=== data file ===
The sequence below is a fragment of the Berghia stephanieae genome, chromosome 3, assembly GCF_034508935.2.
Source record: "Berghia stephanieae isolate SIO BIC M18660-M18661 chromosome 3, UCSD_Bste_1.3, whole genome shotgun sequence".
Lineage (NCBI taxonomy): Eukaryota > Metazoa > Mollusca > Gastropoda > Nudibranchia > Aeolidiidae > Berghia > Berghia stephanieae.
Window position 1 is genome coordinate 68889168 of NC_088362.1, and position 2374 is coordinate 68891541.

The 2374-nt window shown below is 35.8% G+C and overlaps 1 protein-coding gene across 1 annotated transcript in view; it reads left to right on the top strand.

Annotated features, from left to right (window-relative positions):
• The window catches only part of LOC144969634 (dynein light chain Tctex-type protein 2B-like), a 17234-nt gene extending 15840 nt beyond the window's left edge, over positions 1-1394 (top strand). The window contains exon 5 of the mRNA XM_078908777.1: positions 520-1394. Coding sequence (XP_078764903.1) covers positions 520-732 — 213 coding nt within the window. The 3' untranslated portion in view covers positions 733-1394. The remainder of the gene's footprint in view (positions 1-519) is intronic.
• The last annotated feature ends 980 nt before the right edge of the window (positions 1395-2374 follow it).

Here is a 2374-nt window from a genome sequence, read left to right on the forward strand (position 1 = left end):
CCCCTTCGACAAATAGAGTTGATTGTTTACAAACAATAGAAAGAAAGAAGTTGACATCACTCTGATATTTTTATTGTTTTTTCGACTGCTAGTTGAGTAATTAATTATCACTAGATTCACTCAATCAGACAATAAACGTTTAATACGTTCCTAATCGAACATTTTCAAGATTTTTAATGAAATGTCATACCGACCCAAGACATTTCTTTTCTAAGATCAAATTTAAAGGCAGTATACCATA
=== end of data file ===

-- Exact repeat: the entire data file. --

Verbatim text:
The sequence below is a fragment of the Berghia stephanieae genome, chromosome 3, assembly GCF_034508935.2.
Source record: "Berghia stephanieae isolate SIO BIC M18660-M18661 chromosome 3, UCSD_Bste_1.3, whole genome shotgun sequence".
Lineage (NCBI taxonomy): Eukaryota > Metazoa > Mollusca > Gastropoda > Nudibranchia > Aeolidiidae > Berghia > Berghia stephanieae.
Window position 1 is genome coordinate 68889168 of NC_088362.1, and position 2374 is coordinate 68891541.

The 2374-nt window shown below is 35.8% G+C and overlaps 1 protein-coding gene across 1 annotated transcript in view; it reads left to right on the top strand.

Annotated features, from left to right (window-relative positions):
• The window catches only part of LOC144969634 (dynein light chain Tctex-type protein 2B-like), a 17234-nt gene extending 15840 nt beyond the window's left edge, over positions 1-1394 (top strand). The window contains exon 5 of the mRNA XM_078908777.1: positions 520-1394. Coding sequence (XP_078764903.1) covers positions 520-732 — 213 coding nt within the window. The 3' untranslated portion in view covers positions 733-1394. The remainder of the gene's footprint in view (positions 1-519) is intronic.
• The last annotated feature ends 980 nt before the right edge of the window (positions 1395-2374 follow it).

Here is a 2374-nt window from a genome sequence, read left to right on the forward strand (position 1 = left end):
CCCCTTCGACAAATAGAGTTGATTGTTTACAAACAATAGAAAGAAAGAAGTTGACATCACTCTGATATTTTTATTGTTTTTTCGACTGCTAGTTGAGTAATTAATTATCACTAGATTCACTCAATCAGACAATAAACGTTTAATACGTTCCTAATCGAACATTTTCAAGATTTTTAATGAAATGTCATACCGACCCAAGACATTTCTTTTCTAAGATCAAATTTAAAGGCAGTATACCATA